Daniel Miller

Product-focused Technology Leader

With 20 years of experience in technology and entrepreneurship, I help companies ship software that delivers real value to customers.

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Two Important Things I Read on the Internet Today

Reclaim unreasonable software

Some software never successfully addresses the domain it aspires to solve, and the good news there is that at least you never need to maintain such software, because maintenance is reserved for valuable things.

If your software does succeed in addressing the problem domain, then it becomes Golden Age software. Golden Age software is the best of software in the best of circumstances. The team maintaining it is the team who designed it, intimately familiar with all its quirks. The problems it solves are mostly the problems it was designed to solve, within the constraints it was designed to satisfy.

At some point, you’ll find an extraordinarily elegant extension to the software, allowing you to solve an important new problem that wasn’t part of the original design. This solution will be heralded as a validation of how flexible the software is, but in retrospect you’ll realize this was the beginning of the Golden Age’s end: the elegant solve that foretold a growing inability to reason about the software.

Time fosters complexity and decays software. Teams decay too, with folks moving off to other projects and companies. At some point you’ll look up and realize you’re maintaining Post-Apocalyptic software whose evolution has become “lost technology”, harrowing to operate or extend. You have a book of incantations that tend to allow it to keep turning, but no one is comfortable making meaningful changes.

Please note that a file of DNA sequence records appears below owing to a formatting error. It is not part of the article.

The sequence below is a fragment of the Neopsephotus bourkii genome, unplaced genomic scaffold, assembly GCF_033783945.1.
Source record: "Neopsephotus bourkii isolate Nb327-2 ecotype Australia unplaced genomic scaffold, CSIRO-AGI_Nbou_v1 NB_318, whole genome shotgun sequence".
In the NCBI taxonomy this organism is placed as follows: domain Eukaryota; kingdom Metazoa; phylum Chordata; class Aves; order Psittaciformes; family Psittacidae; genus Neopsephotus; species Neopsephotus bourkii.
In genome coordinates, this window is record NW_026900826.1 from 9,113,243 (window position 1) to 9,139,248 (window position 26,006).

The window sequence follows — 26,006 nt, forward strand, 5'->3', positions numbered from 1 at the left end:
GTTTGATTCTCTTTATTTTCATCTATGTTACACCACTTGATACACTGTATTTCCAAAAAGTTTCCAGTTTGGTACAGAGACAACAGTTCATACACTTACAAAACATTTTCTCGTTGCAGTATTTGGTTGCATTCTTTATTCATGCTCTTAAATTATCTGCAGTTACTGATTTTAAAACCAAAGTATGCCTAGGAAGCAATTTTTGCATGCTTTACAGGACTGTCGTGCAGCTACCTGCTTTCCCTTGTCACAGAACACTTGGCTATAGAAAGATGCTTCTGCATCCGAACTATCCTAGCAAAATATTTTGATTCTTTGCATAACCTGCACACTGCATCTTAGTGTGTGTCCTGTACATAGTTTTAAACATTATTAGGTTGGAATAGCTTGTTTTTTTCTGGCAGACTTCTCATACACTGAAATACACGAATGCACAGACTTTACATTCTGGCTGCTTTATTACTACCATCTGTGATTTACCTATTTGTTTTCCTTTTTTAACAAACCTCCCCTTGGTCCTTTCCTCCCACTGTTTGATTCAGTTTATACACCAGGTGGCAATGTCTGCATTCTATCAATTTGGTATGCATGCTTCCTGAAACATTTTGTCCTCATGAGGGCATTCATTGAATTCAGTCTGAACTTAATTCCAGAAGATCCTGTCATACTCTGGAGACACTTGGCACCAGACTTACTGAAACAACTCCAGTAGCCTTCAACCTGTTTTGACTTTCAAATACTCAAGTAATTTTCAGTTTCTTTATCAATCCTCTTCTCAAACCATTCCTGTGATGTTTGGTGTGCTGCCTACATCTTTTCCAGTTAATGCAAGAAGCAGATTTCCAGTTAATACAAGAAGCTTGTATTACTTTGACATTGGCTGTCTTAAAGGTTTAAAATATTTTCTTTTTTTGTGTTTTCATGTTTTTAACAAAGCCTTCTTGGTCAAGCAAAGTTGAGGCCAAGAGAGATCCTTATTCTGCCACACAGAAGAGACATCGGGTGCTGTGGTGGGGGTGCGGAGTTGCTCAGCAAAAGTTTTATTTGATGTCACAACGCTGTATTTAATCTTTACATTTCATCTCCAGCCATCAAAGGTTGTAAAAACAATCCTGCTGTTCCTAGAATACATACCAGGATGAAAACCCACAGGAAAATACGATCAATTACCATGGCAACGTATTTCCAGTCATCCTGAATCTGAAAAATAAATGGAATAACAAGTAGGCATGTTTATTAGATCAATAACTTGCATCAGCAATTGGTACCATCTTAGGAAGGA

Hunter S. Thompson’s Letter on Finding Your Purpose and Living a Meaningful Life

To be, or not to be: that is the question: Whether ’tis nobler in the mind to suffer the slings and arrows of outrageous fortune, or to take arms against a sea of troubles…

And indeed, that IS the question: whether to float with the tide, or to swim for a goal. It is a choice we must all make consciously or unconsciously at one time in our lives. So few people understand this! Think of any decision you’ve ever made which had a bearing on your future: I may be wrong, but I don’t see how it could have been anything but a choice however indirect–between the two things I’ve mentioned: the floating or the swimming.

But why not float if you have no goal? That is another question. It is unquestionably better to enjoy the floating than to swim in uncertainty. So how does a man find a goal? Not a castle in the stars, but a real and tangible thing.

…As I see it then, the formula runs something like this: a man must choose a path which will let his ABILITIES function at maximum efficiency toward the gratification of his DESIRES. In doing this, he is fulfilling a need (giving himself identity by functioning in a set pattern toward a set goal), he avoids frustrating his potential (choosing a path which puts no limit on his self-development), and he avoids the terror of seeing his goal wilt or lose its charm as he draws closer to it (rather than bending himself to meet the demands of that which he seeks, he has bent his goal to conform to his own abilities and desires).

In short, he has not dedicated his life to reaching a pre-defined goal, but he has rather chosen a way of life he KNOWS he will enjoy. The goal is absolutely secondary: it is the functioning toward the goal which is important. And it seems almost ridiculous to say that a man MUST function in a pattern of his own choosing; for to let another man define your own goals is to give up one of the most meaningful aspects of life–the definitive act of will which makes a man an individual.

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